The last several days, I have been encouraging you to forgive that offense someone has committed against you. I am not at all trying to dismiss or even minimize the pain you are experiencing from that abuse, but simply explaining that our Lord experienced firsthand such abuse (and still experiences, even more abuse, today!) but amazingly while dying, He forgave those who were murdering him. Wow! I freely admit that I don’t understand how he did it, but he expects us to do that same thing!
Can you do that? Now, don’t be presumptuous and tell me, “Oh yes. I can do that!” Yeah? I don’t believe you. At least, not in your own strength. However, if you can sincerely tell me that because you have experienced such love and forgiveness, yourself, that you are able to in-turn offer that same forgiveness to everyone else, then I will believe you.
But here’s the thing, we know that our God loves us. I mean, everybody knows that. However, that is precisely the problem we have whenever we try to relate to our God: He loves everybody, indiscriminately, even the people that will suffer Hell. He loves all of them!
Wow! That is pretty amazing . . . but let’s be honest, who needs love like that? The real question is not whether God loves us, but whether He approves of us, whether we please Him. I guarantee you this, if we are not pleasing to Him, He will never be pleasing to us!
I’m serious! Why should we like someone who is forever condemning us? On the other hand, are we able to imagine what it would be like to so move and excite the heart of our God that He would run to meet us, throw His arms around us and kiss us, dress us in His best robe, and put rings on our fingers? Can we picture the Lord Almighty killing a fattened calf for us and throwing a big party in our honor? Can we imagine having the Creator of the universe say to us, just as He said to Jesus, “You are my son, and you are my delight”?
Yes? No? I mean, if we can’t imagine being, as Jesus was and the Scripture claims we are, beyond reproach in the eyes of our God, all our faith is useless. If we can’t get past the thought of His criticism and into His favor — if we can’t be good friends with Him — then what is the point of our religion?
Well, the secret to our faith seems, to begin with, a solid grasp of the fact that being blameless, is not quite the same as being guiltless. If someone is guiltless, it simply means that he has done nothing wrong. However, if someone is blameless, it means something more mysterious: it means that no matter how horrible his offenses may have been, all the charges against him have been dropped. Absolutely no blame attaches to him because the very one he offended has exonerated him. In the words of Psalm 32:2,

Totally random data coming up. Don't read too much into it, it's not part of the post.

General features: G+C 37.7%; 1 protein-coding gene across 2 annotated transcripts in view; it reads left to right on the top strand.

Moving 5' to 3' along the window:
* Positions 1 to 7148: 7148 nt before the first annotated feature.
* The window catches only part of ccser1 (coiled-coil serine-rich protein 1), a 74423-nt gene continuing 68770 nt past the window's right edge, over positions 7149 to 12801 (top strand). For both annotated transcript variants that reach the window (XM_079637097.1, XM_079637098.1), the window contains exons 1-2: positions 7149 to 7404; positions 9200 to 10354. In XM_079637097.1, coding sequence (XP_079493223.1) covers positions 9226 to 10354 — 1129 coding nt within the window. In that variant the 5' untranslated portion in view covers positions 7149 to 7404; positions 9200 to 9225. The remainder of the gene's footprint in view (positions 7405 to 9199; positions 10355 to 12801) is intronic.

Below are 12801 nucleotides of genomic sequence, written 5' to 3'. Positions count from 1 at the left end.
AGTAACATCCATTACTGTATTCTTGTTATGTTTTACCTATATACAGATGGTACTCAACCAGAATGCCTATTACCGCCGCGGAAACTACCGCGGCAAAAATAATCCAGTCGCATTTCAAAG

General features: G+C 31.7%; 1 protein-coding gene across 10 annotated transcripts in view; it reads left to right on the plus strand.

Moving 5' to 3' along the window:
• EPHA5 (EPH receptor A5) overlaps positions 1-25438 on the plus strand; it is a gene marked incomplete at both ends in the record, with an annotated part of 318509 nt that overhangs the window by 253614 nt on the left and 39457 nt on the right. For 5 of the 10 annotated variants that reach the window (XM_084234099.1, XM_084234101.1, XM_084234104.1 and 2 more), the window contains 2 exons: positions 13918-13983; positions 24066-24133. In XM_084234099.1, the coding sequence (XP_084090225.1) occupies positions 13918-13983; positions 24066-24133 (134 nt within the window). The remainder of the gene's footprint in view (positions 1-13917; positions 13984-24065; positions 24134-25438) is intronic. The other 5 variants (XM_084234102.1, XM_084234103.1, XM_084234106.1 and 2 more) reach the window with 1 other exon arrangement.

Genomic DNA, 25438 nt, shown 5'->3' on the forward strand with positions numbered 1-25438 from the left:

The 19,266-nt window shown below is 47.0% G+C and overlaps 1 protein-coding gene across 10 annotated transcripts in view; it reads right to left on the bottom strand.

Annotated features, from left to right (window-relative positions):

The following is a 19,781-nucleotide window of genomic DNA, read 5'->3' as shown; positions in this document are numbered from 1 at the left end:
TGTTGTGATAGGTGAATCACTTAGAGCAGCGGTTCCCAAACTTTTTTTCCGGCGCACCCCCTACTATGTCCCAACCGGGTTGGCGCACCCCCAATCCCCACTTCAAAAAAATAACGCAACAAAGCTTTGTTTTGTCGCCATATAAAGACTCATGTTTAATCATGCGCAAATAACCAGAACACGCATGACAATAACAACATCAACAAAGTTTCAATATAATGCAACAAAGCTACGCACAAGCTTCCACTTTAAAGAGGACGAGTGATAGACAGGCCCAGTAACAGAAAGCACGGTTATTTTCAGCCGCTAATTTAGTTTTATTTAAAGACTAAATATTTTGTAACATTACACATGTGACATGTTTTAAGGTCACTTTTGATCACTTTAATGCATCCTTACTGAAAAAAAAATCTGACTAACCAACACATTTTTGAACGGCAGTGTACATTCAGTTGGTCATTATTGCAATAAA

“Blessed is the person whom Yahweh no longer accuses of sin.”
Once the reality of that sinks in, we will burst out and do a little “happy dance”! Our God’s covenant with us in His Christ is not that He will prevent us from ever committing a sin, but rather that He will forgive us when we do sin. He will be faithful in forgiveness. Our part is simply to believe this — that is to be blameless not so much in our outward conduct (though obviously, we strive for this also), but in our faith, our trust in the Lord’s faithfulness! As Paul explained, “It is with your heart that you believe and are justified!” If we are blameless in this respect, then all the credit for our righteousness is plainly not ours but the Lord’s, who, as Jude assures us, is able to keep you from falling and to present you before his glorious presence without fault!
You see, a person is either righteous or not. You cannot be a “little bit” righteous any more than you can be a “little bit” pregnant. Your sin is forgiven (including not just sinful behavior but the innate sinfulness of the heart) or it is not. If our God accepts us at all, He accepts us wholeheartedly and he covers us completely with the spotless robe of righteousness. This robe of divine acceptance doesn’t come in gray, but only in dazzling white, and you either have the robe or not. You are either righteous or wicked. Anyone who is wicked can have that status quickly amended by a trip to the cross.
So, with everything we have learned this past week, this is what we need to grasp! We need to fully understand and accept unswervingly, without question, hesitation or doubt that our God — our Father God — loves and accepts us! And we can, as the Psalmist observed, “Those who love Your law have great peace; Nothing can offend them” (Psalm 119:165)
(I send out messages like this each morning in emails, and if you are interested in receiving them, send me your email address and I will add youm—a to the list: Mail List)
I do thank you for your gifts. It is your faithful and continued support that makes these messages possible.